To assert that Christianity is not a religion but a relationship is simply sloppy language and even sloppier theology. Does the Christian faith involve a relationship between the Creator and his creatures? Yes, of course. Does it involve a deep, personal relationship and union between the Redeemer and his people? Yes it does. But to say that Christianity is merely a relationship misses the essential of true faith by quite a wide margin.
Pivec cites Barna again who believes that so many believers don’t live like Christians should “because they don’t think like Jesus—they don’t have a biblical worldview. Still, many Christians don’t see the connection between doctrine and life, so important doctrines are being discarded” (p. 13). Let’s dissect that for a moment.
First, Christians should think God’s thoughts after him, which is another way of saying “think like Jesus.” A large part of our problem in the modern Church is that some much time and energy has been spent on entertainment that precious little time has been left over for solid, expository preaching. The net result is a bevy of spiritual malnutrients returning week after week for spiritual cotton candy and calling it “worship.” For someone, anyone to make such an unguarded statement is rather typical of modern evangelicalism. Thinking God’s/Jesus’ thoughts after him is not rocket science, but it is more important than rocket science. How do I think God’s thoughts after him? By going to Scripture and reading, studying, meditating upon, and praying over God’s revealed will.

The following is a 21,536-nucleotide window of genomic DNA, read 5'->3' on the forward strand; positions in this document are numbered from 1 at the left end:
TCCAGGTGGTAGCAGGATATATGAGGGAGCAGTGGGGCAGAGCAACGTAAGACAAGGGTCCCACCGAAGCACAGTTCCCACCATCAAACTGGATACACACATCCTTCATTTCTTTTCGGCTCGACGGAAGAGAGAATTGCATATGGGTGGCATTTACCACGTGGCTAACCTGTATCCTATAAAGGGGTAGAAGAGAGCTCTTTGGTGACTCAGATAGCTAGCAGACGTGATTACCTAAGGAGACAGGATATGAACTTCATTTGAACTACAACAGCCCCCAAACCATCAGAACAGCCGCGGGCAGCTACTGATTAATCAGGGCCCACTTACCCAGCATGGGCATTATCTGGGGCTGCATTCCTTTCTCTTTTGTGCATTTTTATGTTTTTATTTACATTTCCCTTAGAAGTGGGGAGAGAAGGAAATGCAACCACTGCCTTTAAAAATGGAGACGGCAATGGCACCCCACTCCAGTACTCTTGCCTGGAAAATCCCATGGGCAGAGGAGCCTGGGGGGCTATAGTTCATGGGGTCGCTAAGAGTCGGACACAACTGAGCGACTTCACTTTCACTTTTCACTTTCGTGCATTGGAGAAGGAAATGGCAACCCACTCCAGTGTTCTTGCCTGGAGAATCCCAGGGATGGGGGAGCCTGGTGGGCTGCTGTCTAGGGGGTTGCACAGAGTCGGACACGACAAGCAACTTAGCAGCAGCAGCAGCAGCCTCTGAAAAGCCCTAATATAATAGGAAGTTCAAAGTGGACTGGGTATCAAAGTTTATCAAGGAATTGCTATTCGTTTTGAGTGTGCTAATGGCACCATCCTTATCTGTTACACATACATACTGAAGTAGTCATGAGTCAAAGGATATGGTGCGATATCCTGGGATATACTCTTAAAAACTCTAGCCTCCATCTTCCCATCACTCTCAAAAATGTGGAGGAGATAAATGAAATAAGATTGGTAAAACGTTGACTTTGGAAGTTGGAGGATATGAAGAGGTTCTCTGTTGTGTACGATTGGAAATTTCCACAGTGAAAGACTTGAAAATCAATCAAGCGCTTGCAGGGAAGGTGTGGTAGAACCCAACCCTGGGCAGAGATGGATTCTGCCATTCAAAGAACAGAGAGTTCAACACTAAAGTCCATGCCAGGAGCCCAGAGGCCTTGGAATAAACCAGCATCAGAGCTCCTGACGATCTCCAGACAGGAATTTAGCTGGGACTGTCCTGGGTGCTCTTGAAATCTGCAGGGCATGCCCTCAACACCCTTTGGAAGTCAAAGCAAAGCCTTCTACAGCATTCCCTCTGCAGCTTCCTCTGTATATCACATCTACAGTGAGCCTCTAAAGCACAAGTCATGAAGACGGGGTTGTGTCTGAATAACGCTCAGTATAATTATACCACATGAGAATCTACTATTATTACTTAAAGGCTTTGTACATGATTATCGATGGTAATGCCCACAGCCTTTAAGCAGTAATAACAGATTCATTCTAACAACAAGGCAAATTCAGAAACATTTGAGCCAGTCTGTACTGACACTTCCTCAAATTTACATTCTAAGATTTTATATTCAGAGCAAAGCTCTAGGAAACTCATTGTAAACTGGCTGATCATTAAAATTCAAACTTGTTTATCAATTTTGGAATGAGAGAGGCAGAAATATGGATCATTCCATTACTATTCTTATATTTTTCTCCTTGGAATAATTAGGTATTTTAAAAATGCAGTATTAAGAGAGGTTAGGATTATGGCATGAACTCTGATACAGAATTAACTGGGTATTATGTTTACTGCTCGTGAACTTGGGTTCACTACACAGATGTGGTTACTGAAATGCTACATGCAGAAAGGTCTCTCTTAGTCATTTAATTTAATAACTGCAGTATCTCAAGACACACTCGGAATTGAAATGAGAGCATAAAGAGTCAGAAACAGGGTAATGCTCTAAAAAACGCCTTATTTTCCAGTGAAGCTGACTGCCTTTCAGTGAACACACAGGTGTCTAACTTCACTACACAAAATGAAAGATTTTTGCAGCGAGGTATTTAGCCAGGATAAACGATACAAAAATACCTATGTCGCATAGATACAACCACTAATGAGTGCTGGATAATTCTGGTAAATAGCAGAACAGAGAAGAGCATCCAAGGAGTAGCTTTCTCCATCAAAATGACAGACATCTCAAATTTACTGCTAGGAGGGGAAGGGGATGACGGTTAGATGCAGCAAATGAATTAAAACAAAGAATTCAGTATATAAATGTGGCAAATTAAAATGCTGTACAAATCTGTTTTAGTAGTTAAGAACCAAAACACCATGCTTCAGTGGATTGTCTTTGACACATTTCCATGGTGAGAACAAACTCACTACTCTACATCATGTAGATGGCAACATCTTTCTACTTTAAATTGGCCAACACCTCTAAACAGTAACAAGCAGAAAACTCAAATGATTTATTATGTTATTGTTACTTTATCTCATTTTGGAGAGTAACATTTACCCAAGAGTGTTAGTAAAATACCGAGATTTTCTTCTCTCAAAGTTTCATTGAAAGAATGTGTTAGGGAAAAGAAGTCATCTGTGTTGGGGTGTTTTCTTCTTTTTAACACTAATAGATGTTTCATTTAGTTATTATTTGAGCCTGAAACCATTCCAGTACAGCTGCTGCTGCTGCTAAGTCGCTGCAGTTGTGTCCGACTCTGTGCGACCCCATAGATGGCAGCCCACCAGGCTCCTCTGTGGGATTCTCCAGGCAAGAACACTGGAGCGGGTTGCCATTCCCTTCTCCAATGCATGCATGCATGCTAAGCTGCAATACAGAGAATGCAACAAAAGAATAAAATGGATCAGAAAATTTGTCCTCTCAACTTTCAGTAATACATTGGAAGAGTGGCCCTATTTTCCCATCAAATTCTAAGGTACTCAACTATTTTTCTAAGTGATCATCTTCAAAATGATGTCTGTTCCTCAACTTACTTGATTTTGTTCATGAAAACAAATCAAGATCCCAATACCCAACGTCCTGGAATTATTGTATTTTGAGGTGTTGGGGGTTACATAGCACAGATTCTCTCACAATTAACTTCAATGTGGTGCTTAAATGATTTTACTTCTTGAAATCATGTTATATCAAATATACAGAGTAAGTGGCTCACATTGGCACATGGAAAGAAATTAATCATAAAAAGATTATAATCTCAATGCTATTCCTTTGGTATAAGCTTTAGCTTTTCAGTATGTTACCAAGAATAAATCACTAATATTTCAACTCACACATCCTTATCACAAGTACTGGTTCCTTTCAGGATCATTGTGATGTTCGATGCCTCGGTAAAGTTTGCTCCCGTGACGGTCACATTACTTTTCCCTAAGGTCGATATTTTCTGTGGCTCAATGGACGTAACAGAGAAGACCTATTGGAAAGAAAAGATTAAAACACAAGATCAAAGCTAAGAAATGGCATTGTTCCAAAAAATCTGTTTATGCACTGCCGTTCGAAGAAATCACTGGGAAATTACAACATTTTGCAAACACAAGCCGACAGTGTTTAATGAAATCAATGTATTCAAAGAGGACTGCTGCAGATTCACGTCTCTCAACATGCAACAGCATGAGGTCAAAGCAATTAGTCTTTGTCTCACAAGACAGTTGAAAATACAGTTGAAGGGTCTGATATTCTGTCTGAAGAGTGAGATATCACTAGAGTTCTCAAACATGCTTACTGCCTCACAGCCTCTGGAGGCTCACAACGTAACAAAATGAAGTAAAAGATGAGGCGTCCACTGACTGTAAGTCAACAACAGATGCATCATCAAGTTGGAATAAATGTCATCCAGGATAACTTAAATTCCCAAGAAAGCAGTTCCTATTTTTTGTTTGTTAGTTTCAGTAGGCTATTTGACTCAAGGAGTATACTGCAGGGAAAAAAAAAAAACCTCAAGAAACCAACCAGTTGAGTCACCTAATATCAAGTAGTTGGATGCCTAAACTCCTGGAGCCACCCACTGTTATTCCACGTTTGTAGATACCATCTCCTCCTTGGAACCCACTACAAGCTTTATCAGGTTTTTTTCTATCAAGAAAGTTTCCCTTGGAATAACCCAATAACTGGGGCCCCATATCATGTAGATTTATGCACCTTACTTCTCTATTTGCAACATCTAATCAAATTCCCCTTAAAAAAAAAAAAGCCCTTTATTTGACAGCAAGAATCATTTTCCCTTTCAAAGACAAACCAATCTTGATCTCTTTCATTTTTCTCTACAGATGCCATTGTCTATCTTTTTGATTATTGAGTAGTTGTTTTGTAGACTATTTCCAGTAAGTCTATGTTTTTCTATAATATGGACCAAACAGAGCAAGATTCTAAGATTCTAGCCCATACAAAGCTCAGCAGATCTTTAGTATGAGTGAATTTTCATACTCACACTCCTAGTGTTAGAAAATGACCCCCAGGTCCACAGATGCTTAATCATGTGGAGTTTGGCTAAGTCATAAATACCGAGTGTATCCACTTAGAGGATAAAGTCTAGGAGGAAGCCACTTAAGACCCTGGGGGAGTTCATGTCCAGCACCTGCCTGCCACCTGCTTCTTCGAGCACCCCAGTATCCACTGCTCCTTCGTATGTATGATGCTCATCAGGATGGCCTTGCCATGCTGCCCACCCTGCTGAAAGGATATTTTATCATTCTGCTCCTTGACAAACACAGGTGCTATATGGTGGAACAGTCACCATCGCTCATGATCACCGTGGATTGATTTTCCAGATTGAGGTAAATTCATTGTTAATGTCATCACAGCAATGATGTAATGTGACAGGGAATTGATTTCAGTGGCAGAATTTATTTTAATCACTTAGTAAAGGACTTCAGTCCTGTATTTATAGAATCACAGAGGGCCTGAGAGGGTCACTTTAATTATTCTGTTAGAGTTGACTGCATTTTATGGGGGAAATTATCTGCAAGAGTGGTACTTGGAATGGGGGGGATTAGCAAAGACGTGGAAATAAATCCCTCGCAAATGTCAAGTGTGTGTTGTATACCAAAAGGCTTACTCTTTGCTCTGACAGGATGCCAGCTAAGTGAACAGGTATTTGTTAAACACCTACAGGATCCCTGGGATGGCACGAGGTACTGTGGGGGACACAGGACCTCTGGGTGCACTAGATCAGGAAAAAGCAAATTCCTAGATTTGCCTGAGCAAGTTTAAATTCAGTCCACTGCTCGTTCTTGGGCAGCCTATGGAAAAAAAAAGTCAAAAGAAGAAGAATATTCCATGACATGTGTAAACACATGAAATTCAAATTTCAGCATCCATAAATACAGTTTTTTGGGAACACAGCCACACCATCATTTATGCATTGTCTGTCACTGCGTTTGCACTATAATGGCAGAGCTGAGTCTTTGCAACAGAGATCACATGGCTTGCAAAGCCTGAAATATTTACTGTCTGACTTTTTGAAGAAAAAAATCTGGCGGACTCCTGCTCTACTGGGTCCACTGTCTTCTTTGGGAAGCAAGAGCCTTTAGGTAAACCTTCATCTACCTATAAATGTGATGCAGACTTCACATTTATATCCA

Second, a biblical worldview flows forth out of thinking God’s thoughts after him. Barna is correct that far too many Christians do not have a biblical worldview because far too many Christians don’t know the most elemental things about the Bible. A biblical worldview does not simply fall from the sky into our laps nor is it the result of singing one-hundred-and-twenty verses of “Our God is an Awesome God” or “Shine, Jesus, Shine.” A biblical worldview is the result of what the psalmist writes about in the 119th psalm.
A large number of TV and radio evangelists also contribute to the problem ranging from Harold Kamping’s nonsense about Christians leaving the Church to T.D. Jakes’ aberrant theology of the Trinity. When asked to explain his position, Jakes replied in a 2000 interview in Religion Today, “I am too busy trying to preach the Gospel to split hairs. People in my generation are lost, hungry, in prison, wounded, and alone… Many of our generation are dying without knowing God—not dying for the lack of theology, but for lack of love.” Wow! It’s comforting to know that until the front end of the 21st century there were no lost, hungry, imprisoned, wounded, and alone people in the world. Jakes, who is an awful theologian, acts as if the gospel has no specific content and/or that pastor/teachers do not need to be careful about their doctrine. Even a cursory reading of the Pastoral Epistles (1 & 2 Timothy; Titus) will revealed that the scriptures have quite a bit to say about preaching sound doctrine (cf. 1 Tim. 1:10; 6:3; 2 Tim. 1:13; 4:3; Titus 1:9; 2:1-2).
I don’t know about you, but I’m really getting sick and tired of two things: First, of people telling me that I just don’t understand them and second, of people claiming that the “gospel” is more important than right doctrine. The gospel is right doctrine, but Jakes is not atypical in modern evangelical circles. Pivec also cites Peter Wagner (former evangelical seminary professor and author of Changing Church) as arguing that “the wording of the doctrine of the Trinity—which states that the Godhead is made up of three Persons—needlessly excludes Oneness Pentecostals (who deny the Trinity) and prevents many Muslims and Jews from converting to Christianity (p. 14). Don’t you just wish that you or your son had studied theology with him?